10. 300 ($210 mil)
The digital landscape movie that audiences absolutely loved, and also the reason everyone is still trying really hard to combat Hollywood's efforts to make Gerard Butler a star.  This is also the next reason why Zack Snyder is a commodity halfway between Robert Rodriguez and Christopher Nolan.

Other personal highlights:

11. Ratatouille ($206 mil)
12. The Simpsons Movie ($183 mil)
15. Juno ($143 mil)
19. American Gangster ($130 mil)
21. Bee Movie ($126 mil)
22. Superbad ($121 mil)
25. Blades of Glory ($118 mil)
26. Ocean's Thirteen ($117 mil)
27. Ghost Rider ($115 mil)
31. The Bucket List ($93 mil)
32. The Game Plan ($90 mil)
33. Beowulf ($82 mil)
36. No Country for Old Men ($74 mil)
37. Fred Claus ($72 mil)
40. Charlie Wilson's War ($66 mil)
46. TMNT ($54 mil)
48. 3:10 to Yuma ($53 mil)
49. Sweeney Todd: The Demon Barber of Fleet Street ($52 mil)
52. Music and Lyrics ($50 mil)
55. Michael Clayton ($49 mil)
60. License to Wed ($43 mil)
66. There Will Be Blood ($40 mil)
74. Freedom Writers ($36 mil)
75. Smokin' Aces ($35 mil)
77. The Number 23 ($35 mil)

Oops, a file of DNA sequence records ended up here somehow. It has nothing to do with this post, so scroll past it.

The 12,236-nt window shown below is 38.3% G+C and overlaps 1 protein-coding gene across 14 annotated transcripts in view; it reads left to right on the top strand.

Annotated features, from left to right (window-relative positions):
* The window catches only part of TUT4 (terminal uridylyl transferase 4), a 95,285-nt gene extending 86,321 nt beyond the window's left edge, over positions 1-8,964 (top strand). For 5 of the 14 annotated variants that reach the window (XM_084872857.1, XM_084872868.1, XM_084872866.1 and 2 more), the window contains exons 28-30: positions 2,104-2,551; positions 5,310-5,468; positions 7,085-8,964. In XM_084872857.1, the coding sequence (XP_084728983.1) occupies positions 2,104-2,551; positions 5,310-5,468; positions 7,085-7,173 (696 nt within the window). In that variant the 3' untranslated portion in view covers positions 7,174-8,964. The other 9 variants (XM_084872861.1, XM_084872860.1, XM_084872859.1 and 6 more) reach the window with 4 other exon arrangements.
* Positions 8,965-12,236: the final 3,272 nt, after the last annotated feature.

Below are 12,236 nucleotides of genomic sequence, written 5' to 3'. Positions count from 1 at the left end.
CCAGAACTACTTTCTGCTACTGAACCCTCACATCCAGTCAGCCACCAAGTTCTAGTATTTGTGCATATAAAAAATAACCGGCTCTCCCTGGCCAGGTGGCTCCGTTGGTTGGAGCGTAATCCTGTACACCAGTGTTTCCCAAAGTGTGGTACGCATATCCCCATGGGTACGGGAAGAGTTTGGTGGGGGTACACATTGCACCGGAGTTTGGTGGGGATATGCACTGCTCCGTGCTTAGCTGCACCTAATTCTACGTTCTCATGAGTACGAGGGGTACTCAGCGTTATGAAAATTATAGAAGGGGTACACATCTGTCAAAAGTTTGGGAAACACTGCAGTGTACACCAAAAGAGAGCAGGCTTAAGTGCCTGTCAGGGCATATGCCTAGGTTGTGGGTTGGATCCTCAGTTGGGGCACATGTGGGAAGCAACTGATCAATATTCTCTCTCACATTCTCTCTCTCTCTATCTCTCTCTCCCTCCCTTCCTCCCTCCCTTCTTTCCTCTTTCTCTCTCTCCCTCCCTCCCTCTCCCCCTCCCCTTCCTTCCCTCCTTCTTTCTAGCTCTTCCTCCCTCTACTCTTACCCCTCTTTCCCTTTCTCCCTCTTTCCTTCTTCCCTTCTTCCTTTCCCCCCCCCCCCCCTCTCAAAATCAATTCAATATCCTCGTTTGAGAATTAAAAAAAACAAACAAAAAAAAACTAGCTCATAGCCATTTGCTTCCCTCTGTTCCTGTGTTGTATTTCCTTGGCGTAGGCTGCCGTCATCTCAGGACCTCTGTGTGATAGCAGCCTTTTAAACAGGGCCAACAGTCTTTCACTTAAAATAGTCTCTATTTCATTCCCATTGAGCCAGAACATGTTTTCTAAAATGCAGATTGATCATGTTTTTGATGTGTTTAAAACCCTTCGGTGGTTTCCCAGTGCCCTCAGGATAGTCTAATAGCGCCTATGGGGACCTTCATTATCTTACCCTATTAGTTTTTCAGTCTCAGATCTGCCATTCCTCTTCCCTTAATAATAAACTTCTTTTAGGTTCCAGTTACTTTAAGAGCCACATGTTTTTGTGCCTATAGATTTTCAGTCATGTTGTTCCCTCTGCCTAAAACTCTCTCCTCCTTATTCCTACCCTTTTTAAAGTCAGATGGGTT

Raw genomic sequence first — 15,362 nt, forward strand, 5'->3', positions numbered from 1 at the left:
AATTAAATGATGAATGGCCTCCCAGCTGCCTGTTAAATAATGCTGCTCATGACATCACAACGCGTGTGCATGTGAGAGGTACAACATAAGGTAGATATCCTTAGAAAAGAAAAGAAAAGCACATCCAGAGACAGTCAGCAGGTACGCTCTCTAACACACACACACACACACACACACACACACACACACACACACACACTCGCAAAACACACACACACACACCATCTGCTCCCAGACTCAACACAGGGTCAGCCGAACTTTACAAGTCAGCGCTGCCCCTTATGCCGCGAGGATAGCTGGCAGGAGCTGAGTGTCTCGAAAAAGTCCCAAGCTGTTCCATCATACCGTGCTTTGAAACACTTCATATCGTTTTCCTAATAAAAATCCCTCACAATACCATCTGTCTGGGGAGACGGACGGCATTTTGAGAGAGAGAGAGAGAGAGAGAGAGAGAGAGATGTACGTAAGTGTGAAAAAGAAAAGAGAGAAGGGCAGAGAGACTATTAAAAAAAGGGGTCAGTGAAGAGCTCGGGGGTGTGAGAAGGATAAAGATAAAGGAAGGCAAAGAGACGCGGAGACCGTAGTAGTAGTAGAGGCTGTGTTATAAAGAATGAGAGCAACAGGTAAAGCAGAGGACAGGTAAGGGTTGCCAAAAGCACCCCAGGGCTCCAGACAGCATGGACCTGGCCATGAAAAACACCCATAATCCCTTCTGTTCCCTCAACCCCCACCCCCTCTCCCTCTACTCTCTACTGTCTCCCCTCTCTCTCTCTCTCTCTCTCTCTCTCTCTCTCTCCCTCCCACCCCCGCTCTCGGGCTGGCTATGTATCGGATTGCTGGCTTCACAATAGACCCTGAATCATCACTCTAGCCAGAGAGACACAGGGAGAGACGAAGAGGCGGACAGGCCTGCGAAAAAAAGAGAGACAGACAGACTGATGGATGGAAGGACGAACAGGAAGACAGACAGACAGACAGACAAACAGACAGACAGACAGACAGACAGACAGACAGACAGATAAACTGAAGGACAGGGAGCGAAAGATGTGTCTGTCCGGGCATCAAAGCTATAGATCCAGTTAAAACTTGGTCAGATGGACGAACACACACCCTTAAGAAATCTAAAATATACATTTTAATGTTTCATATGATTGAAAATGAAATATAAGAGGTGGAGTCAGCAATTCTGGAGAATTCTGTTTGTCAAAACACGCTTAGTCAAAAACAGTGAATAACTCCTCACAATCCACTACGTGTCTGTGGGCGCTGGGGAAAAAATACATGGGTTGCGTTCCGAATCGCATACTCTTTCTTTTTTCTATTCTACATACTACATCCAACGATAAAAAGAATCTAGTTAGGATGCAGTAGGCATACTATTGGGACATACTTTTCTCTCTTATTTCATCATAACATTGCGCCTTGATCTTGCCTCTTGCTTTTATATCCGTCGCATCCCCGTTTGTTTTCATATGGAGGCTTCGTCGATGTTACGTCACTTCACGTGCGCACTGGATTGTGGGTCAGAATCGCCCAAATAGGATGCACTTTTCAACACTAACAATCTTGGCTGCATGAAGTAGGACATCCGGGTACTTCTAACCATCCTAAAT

87. 28 Weeks Later ($28 mil)
88. We Own the Night ($28 mil)
94. The Mist ($25 mil)
96. Grindhouse ($25 mil)
98. Across the Universe ($24 mil)
101. Hot Fuzz ($23 mil)
108. Gone Baby Gone ($20 mil)
121. Elizabeth: The Golden Age ($16 mil)
125. Alpha Dog ($15 mil)
127. Lions for Lambs ($15 mil)
135. Shoot 'Em Up ($12 mil)
146. Pathfinder ($10 mil)
159. Martian Child ($7 mil)
168. In the Valley of Elah ($6 mil)
172. The Last Legion ($5 mil)
175. Lucky You ($5 mil)
178. Rescue Dawn ($5 mil)
182. The Lookout ($4 mil)
189. I'm Not There ($4 mil)
192. The Assassination of Jesse James by the Coward Robert Ford ($3 mil)
217. Blade Runner: The Final Cut ($1 mil)
241. The Hunting Party ($900 thou)
296. Southland Tales ($200 thou)
550. Slipstream ($8 thou)

Source: Box Office Mojo


PT Dilloway, Superhero Author said...

Not a lot of high cards in that hand. I did like the first Transformers movie. I think the smartest thing they did was bring back Peter Cullen to voice Optimus Prime, so that even though the character looked different he still sounded the same. And there were slightly fewer racist stereotypes masquerading as characters.

The Simpsons Movie was OK but after I left the theater I was like, Why did this need to exist? And I was a huge Simpsons fan at the time. It just didn't seem to add anything of value. And really the way the plot was structured it neglected one of the show's key strengths, which was the secondary cast. Characters like Mr. Burns, Apu, Moe, Wiggum, etc. instead of being key players just got a cameo here and there. I think Green Day and Tom Hanks got more time than most of the established secondary characters. But it did inspire a Stephen King novel, so there's that.

Tony Laplume said...

Well, that's the thing. The show has been almost totally dominated by the secondary characters. The movie was a reminder that the Simpsons family itself is still pretty amusing.